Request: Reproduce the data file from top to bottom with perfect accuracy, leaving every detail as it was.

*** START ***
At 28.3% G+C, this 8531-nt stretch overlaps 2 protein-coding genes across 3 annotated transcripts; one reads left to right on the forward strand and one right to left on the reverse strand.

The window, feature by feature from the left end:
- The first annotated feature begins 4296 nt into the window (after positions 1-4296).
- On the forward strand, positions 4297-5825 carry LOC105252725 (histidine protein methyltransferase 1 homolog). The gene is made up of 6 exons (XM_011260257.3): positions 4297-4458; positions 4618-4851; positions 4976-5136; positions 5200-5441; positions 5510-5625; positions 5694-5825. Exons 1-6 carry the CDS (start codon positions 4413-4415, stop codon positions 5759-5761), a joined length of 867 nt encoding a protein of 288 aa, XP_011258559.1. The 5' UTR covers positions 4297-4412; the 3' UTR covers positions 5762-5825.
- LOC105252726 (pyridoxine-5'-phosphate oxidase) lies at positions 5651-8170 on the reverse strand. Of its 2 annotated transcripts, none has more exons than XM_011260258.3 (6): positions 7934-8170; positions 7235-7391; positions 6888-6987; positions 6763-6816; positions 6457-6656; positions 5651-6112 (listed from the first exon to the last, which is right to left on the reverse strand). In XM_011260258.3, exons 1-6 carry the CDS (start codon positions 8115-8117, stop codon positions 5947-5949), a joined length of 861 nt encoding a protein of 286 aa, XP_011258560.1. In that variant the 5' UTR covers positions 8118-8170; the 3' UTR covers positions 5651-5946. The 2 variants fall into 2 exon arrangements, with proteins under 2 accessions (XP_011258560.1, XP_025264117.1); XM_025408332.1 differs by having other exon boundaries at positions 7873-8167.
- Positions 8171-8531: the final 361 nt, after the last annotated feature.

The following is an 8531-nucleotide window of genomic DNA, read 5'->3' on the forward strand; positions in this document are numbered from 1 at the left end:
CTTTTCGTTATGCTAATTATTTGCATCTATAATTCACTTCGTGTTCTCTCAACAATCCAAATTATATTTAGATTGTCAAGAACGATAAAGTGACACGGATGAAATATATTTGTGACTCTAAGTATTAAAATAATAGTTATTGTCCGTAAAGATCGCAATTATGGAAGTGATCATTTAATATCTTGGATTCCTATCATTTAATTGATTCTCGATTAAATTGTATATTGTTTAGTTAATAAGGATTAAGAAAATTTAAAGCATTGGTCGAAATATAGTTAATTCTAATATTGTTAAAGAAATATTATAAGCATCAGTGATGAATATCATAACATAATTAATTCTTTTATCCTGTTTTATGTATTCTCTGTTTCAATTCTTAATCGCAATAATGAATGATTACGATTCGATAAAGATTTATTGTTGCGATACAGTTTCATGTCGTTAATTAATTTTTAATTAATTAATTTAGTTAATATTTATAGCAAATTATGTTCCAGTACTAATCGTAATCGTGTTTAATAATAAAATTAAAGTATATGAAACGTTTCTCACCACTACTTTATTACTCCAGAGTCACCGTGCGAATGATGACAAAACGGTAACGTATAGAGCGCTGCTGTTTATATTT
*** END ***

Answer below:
At 28.3% G+C, this 8531-nt stretch overlaps 2 protein-coding genes across 3 annotated transcripts; one reads left to right on the forward strand and one right to left on the reverse strand.

The window, feature by feature from the left end:
- The first annotated feature begins 4296 nt into the window (after positions 1-4296).
- On the forward strand, positions 4297-5825 carry LOC105252725 (histidine protein methyltransferase 1 homolog). The gene is made up of 6 exons (XM_011260257.3): positions 4297-4458; positions 4618-4851; positions 4976-5136; positions 5200-5441; positions 5510-5625; positions 5694-5825. Exons 1-6 carry the CDS (start codon positions 4413-4415, stop codon positions 5759-5761), a joined length of 867 nt encoding a protein of 288 aa, XP_011258559.1. The 5' UTR covers positions 4297-4412; the 3' UTR covers positions 5762-5825.
- LOC105252726 (pyridoxine-5'-phosphate oxidase) lies at positions 5651-8170 on the reverse strand. Of its 2 annotated transcripts, none has more exons than XM_011260258.3 (6): positions 7934-8170; positions 7235-7391; positions 6888-6987; positions 6763-6816; positions 6457-6656; positions 5651-6112 (listed from the first exon to the last, which is right to left on the reverse strand). In XM_011260258.3, exons 1-6 carry the CDS (start codon positions 8115-8117, stop codon positions 5947-5949), a joined length of 861 nt encoding a protein of 286 aa, XP_011258560.1. In that variant the 5' UTR covers positions 8118-8170; the 3' UTR covers positions 5651-5946. The 2 variants fall into 2 exon arrangements, with proteins under 2 accessions (XP_011258560.1, XP_025264117.1); XM_025408332.1 differs by having other exon boundaries at positions 7873-8167.
- Positions 8171-8531: the final 361 nt, after the last annotated feature.

The following is an 8531-nucleotide window of genomic DNA, read 5'->3' on the forward strand; positions in this document are numbered from 1 at the left end:
CTTTTCGTTATGCTAATTATTTGCATCTATAATTCACTTCGTGTTCTCTCAACAATCCAAATTATATTTAGATTGTCAAGAACGATAAAGTGACACGGATGAAATATATTTGTGACTCTAAGTATTAAAATAATAGTTATTGTCCGTAAAGATCGCAATTATGGAAGTGATCATTTAATATCTTGGATTCCTATCATTTAATTGATTCTCGATTAAATTGTATATTGTTTAGTTAATAAGGATTAAGAAAATTTAAAGCATTGGTCGAAATATAGTTAATTCTAATATTGTTAAAGAAATATTATAAGCATCAGTGATGAATATCATAACATAATTAATTCTTTTATCCTGTTTTATGTATTCTCTGTTTCAATTCTTAATCGCAATAATGAATGATTACGATTCGATAAAGATTTATTGTTGCGATACAGTTTCATGTCGTTAATTAATTTTTAATTAATTAATTTAGTTAATATTTATAGCAAATTATGTTCCAGTACTAATCGTAATCGTGTTTAATAATAAAATTAAAGTATATGAAACGTTTCTCACCACTACTTTATTACTCCAGAGTCACCGTGCGAATGATGACAAAACGGTAACGTATAGAGCGCTGCTGTTTATATTT